This high-yield sector has underperformed in 2022, but there's a growing sense that stocks have been oversold. Our City expert looks at who's buying and why.
Under-pressure Taylor Wimpey (LSE:TW.) shares have received boardroom backing after senior independent director Rob Noel spent £50,000 increasing his stake last week.
Noel, whose 30 years’ experience within the property industry has included almost a decade in charge of FTSE 100-listed Land Securities, bought the shares at 132p on Thursday.
The stock is down by a quarter so far this year, driven lower by industry uncertainty over cladding remediation costs and concerns that rising interest rates will impact demand.
Barratt Developments (LSE:BDEV) and Persimmon (LSE:PSN) have endured falls of a similar scale as a combined £10 billion has been wiped from the sector in 2022, much more than the £4 billion requested by the government for cladding work on buildings between 11 and 18 metres.
Many City analysts believe the issues are now over-discounted, creating an attractive entry point in a sector where stocks trade with dividend yields in the high single-digits. Some companies are also available at a discount to their net asset values.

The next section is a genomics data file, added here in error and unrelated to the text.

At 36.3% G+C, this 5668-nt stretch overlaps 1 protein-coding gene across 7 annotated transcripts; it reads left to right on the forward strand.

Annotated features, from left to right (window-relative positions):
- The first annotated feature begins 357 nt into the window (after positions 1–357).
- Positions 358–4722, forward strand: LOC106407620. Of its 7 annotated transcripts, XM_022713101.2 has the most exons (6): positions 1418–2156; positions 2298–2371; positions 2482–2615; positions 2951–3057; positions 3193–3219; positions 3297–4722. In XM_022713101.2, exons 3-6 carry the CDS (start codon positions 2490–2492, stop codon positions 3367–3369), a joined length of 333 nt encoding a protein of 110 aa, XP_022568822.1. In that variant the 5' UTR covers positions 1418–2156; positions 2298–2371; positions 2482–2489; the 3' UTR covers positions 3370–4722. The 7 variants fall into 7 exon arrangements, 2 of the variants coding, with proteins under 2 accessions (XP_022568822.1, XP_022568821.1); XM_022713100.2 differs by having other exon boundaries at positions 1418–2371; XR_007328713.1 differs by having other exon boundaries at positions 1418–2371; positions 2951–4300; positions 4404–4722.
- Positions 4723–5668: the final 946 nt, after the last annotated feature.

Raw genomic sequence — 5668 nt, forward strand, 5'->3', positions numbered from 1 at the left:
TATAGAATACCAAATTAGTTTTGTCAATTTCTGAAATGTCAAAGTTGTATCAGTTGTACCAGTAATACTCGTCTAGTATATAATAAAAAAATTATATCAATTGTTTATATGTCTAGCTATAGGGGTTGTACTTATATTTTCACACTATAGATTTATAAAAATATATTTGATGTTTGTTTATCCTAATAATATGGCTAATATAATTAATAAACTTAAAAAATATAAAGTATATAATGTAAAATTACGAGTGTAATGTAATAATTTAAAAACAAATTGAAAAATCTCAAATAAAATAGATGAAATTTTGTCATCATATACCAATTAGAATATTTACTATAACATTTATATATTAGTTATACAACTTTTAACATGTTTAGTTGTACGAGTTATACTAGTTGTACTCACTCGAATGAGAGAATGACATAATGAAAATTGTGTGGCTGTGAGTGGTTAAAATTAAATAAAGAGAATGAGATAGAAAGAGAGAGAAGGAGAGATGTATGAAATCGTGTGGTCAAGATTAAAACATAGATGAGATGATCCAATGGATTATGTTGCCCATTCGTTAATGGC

On the day Noel picked up his shares, Bank of America became the latest City firm to place a “buy” recommendation on Taylor Wimpey alongside an unchanged 185p price target.
Their industry-wide note said the fundamentals of the industry remained solid, with supply running below demand and pricing still able to offset 5%-6% levels of cost inflation.
- ii view: Persimmon shareholders enjoy double-digit dividend yield
- Shares for the future: top-ranked company causes tricky situation
- Stockwatch: how dependable is this near 8% yield?
Cost of living pressures, progressively rising mortgage rates and the end of the Help-to-Buy scheme from 2023 mean the bank expects a slowdown in activity from next year, but believes this normalisation following favourable Covid-19 trends will be manageable.
The bank, which also has “buy“ recommendations on Barratt Developments, Persimmon, Redrow (LSE:RDW) and Vistry Group (LSE:VTY), adds that there may be potential for future M&A activity due to a combination of rising land prices and lower sector valuations. A resolution on the cladding issues may also provide a near-term catalyst.
On Taylor Wimpey, Bank of America believes the valuation now looks attractive given that the stock is trading in line with its net asset value and the company also recently announced a £150 million buyback plan for 2022.
It also speculates whether this month’s change in leadership could result in tougher medium-term margin targets beyond the current guidance for 21%-22%.
Pete Redfern, who has overseen the return of £2.85 billion to shareholders since becoming chief executive in 2007, is due to hand over the reins to Jennie Daly after the company’s AGM on 26 April. She joined the business from Redrow in 2014 and has been in her current role as group operations director since 2018.